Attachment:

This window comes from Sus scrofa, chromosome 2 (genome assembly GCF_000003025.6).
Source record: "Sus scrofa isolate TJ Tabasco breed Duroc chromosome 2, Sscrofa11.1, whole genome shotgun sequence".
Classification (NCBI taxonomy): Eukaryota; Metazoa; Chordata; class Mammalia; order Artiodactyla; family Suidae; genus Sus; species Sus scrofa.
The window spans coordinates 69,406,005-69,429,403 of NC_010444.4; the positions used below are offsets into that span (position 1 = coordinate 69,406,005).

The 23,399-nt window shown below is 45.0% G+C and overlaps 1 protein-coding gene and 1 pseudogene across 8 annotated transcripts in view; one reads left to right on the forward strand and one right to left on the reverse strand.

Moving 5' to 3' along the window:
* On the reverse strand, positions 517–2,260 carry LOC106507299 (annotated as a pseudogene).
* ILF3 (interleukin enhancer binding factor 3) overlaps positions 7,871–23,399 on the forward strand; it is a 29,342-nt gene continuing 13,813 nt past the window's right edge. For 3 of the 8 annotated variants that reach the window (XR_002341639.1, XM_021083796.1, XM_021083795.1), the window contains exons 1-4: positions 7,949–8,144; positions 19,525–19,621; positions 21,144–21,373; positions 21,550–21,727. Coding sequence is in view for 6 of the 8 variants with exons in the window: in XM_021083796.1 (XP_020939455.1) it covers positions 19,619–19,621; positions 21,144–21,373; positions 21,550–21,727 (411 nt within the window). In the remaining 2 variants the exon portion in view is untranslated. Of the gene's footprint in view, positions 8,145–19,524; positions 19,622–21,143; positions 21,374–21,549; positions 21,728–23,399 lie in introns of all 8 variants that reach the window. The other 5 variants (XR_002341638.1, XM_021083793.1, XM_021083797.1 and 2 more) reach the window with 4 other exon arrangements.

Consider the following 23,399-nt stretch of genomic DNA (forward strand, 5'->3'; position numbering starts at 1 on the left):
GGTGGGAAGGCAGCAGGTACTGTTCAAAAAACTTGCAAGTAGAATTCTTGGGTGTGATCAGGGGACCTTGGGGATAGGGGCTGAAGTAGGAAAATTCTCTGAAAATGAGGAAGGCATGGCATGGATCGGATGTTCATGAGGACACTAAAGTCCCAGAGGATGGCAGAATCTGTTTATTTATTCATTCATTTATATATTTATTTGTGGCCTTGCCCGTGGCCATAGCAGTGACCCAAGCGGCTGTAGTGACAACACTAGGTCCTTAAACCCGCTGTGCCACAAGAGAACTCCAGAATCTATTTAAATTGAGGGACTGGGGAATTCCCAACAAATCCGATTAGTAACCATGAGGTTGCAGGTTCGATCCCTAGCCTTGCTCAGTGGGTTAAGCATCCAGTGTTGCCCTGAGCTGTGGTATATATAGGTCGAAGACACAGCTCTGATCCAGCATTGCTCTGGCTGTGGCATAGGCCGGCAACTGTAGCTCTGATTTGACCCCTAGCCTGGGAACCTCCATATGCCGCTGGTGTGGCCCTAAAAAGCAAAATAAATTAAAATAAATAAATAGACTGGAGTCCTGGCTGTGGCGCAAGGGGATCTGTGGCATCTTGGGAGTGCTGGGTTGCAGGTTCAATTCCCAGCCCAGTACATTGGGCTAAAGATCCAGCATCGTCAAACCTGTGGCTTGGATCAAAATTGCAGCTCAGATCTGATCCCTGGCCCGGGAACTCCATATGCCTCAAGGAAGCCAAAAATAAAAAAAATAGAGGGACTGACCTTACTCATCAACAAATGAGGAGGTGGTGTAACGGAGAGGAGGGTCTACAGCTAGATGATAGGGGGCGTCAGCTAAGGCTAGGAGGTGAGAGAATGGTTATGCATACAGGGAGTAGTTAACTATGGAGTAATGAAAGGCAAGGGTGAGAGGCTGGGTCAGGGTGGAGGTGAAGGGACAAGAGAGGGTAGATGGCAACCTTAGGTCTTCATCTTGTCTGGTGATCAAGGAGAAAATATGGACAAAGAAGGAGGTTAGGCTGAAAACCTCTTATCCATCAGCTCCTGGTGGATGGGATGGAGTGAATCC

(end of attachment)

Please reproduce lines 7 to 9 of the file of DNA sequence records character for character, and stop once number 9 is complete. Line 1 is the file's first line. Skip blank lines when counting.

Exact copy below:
* On the reverse strand, positions 517–2,260 carry LOC106507299 (annotated as a pseudogene).
* ILF3 (interleukin enhancer binding factor 3) overlaps positions 7,871–23,399 on the forward strand; it is a 29,342-nt gene continuing 13,813 nt past the window's right edge. For 3 of the 8 annotated variants that reach the window (XR_002341639.1, XM_021083796.1, XM_021083795.1), the window contains exons 1-4: positions 7,949–8,144; positions 19,525–19,621; positions 21,144–21,373; positions 21,550–21,727. Coding sequence is in view for 6 of the 8 variants with exons in the window: in XM_021083796.1 (XP_020939455.1) it covers positions 19,619–19,621; positions 21,144–21,373; positions 21,550–21,727 (411 nt within the window). In the remaining 2 variants the exon portion in view is untranslated. Of the gene's footprint in view, positions 8,145–19,524; positions 19,622–21,143; positions 21,374–21,549; positions 21,728–23,399 lie in introns of all 8 variants that reach the window. The other 5 variants (XR_002341638.1, XM_021083793.1, XM_021083797.1 and 2 more) reach the window with 4 other exon arrangements.

Consider the following 23,399-nt stretch of genomic DNA (forward strand, 5'->3'; position numbering starts at 1 on the left):